As I talked with Jessica January on Thursday, I asked two straightforward questions.
Q: What is your favorite sport?
Q: What is your dream job?
A: Playing in the WNBA.
OK, then, the ninth-grader from Richfield must be a basketball star, right? Well, yes, she was the second-leading scorer for the Spartans last winter. She plays volleyball, too.
But the place where she really stands out is the track. The 15-year-old – whose birthday is in, yes, January -- will make her third trip to the Class 2A state meet next week, and she already has broken a state record … twice.
Must be nice: being a freshman, setting state records and being a heavy favorite to win at least one state championship … in your second-favorite sport.
“This is my third year with her,” said Richfield assistant track coach Beth Johnson, who coaches the hurdlers. “I can’t believe I get three more years with her.”
There’s a lot that’s hard to believe about Jessica January. She went to state for the first time as a seventh-grader and placed ninth in the 100-meter hurdles. As an eighth-grader last year she finished second in the 100 hurdles, seventh in the 300-meter hurdles and also advanced to state in the long jump (she didn't place in the top nine).
The fireworks got hotter this spring. She broke a 16-year-old state record in the 100 hurdles, winning in 14.33 seconds at the May 27 Classic Suburban Conference meet. She lowered the record to 14.30 Tuesday in the prelims of the 2A, Section 3 meet at Macalester College. The previous mark was 14.35, set by Woodbury’s Heidi Lundervold in 1994.
She didn’t set any state records in Thursday's Section 3 finals, but she did win both hurdle races and place second in the long jump.
Oh, she’s also a straight A student, a great role model and humble to the core.
“She’s amazing,” Richfield head coach Pat Burns said. “She wants to strive to do the best and be the best, and she’s extremely humble. She’s every coach’s dream.”
Burns first noticed January when she was in sixth-grade track and running as fast as the top kids on the varsity. Jessica also played softball, so the track coaches had to do some minor convincing to get her to put on running shoes.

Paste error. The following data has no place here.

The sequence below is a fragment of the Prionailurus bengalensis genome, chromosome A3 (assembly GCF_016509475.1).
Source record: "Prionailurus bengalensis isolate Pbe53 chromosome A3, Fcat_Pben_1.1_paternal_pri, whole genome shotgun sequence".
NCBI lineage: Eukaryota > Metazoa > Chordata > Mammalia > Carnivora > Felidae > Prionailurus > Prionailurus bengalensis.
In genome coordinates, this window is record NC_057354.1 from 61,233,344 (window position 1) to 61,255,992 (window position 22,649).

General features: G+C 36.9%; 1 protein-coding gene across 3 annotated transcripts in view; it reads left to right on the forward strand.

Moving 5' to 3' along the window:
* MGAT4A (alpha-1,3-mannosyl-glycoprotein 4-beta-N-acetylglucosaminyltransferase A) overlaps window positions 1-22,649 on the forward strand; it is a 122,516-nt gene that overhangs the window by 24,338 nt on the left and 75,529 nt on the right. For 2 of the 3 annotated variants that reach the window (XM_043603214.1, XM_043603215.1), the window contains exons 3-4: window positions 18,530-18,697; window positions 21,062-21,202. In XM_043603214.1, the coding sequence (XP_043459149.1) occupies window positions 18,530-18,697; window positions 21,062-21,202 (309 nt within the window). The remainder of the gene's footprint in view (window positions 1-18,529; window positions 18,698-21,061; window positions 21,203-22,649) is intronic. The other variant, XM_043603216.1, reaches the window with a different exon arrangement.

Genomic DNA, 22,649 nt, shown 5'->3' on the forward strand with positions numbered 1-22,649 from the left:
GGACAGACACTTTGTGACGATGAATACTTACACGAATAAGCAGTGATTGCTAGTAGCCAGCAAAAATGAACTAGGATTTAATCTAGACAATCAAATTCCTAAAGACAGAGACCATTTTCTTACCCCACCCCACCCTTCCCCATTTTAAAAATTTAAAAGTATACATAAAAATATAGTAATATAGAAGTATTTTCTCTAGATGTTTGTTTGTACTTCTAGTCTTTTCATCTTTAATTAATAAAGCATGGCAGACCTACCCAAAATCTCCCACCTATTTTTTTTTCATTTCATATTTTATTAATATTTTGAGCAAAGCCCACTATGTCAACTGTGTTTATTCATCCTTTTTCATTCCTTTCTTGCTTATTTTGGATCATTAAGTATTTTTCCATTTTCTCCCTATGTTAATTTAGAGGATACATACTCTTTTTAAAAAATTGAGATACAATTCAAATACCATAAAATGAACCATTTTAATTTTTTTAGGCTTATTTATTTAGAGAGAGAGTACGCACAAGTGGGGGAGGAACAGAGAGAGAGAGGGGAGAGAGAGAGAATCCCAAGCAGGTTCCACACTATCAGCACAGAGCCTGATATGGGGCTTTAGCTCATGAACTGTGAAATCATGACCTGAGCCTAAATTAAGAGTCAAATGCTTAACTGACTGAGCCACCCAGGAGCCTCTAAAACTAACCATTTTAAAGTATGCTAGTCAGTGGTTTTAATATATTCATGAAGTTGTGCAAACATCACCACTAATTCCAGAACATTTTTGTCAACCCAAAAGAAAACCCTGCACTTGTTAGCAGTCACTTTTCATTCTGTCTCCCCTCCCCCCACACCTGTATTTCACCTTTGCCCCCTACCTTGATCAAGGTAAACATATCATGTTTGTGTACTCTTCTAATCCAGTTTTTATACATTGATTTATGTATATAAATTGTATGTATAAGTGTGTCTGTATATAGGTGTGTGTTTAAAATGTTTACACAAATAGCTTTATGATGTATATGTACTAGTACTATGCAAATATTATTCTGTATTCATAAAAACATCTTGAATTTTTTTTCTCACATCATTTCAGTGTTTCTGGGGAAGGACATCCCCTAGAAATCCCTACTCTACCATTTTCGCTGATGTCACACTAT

She is gifted, certainly. “But she’s also the hardest worker you’ll see,” Burns said.
Johnson said that some early gymnastics training is part of the athletic mix for January. “Her form is very good naturally, and this year’s she running smoother and cleaner,” she said.
“And you talk about coachability; you tell her something and she gets it right the first time 90 percent of the time."
Jessica first tried running the hurdles in seventh grade.
“I just expected to get a workout,” she said. “I wasn’t really going for anything, to be good. But it was like, ‘OK, I kind of like this.’ ”
Then came that first trip to state, followed by another trip to state last spring, followed by her record-setting performances this spring.
Her favorite track event is the 100 hurdles (“I love the 100 hurdles. It’s short and sweet.”) Her goals for next week’s state track meet at Hamline University include winning the 100 hurdles and lowering the record even further.
So far in her young career, she has carried out every task and completed every assignment beyond anyone’s expectations.
Maybe the better question to ask is: What can’t she do?
She can’t fly. Can she?
UPDATING WEDNESDAY’S Journal reference to the Class 1A, Section 3 track championships in Montevideo, thanks to correspondent Joel Alvstad of the Cottonwood County Citizen in Windom.
Via text message, here is Joel’s report: “Four girls moving on via standard in 100 hurdles. Defending state champion Bree Woelber of Pipestone finished third behind Katlyn Sawtell of Luverne and Jennie Romsdahl of Mt. Lake-Butterfield-Odin. Kaitlin Fell of MLBO also advanced by standard. She was fourth at state last year. Section 3 also has four girls moving on in the 300 hurdles via standard. Woelber of Pipestone took first.”
Thursday provided another fabulous setting for spring tournaments all over our state. Let's have more fun Friday and Saturday!
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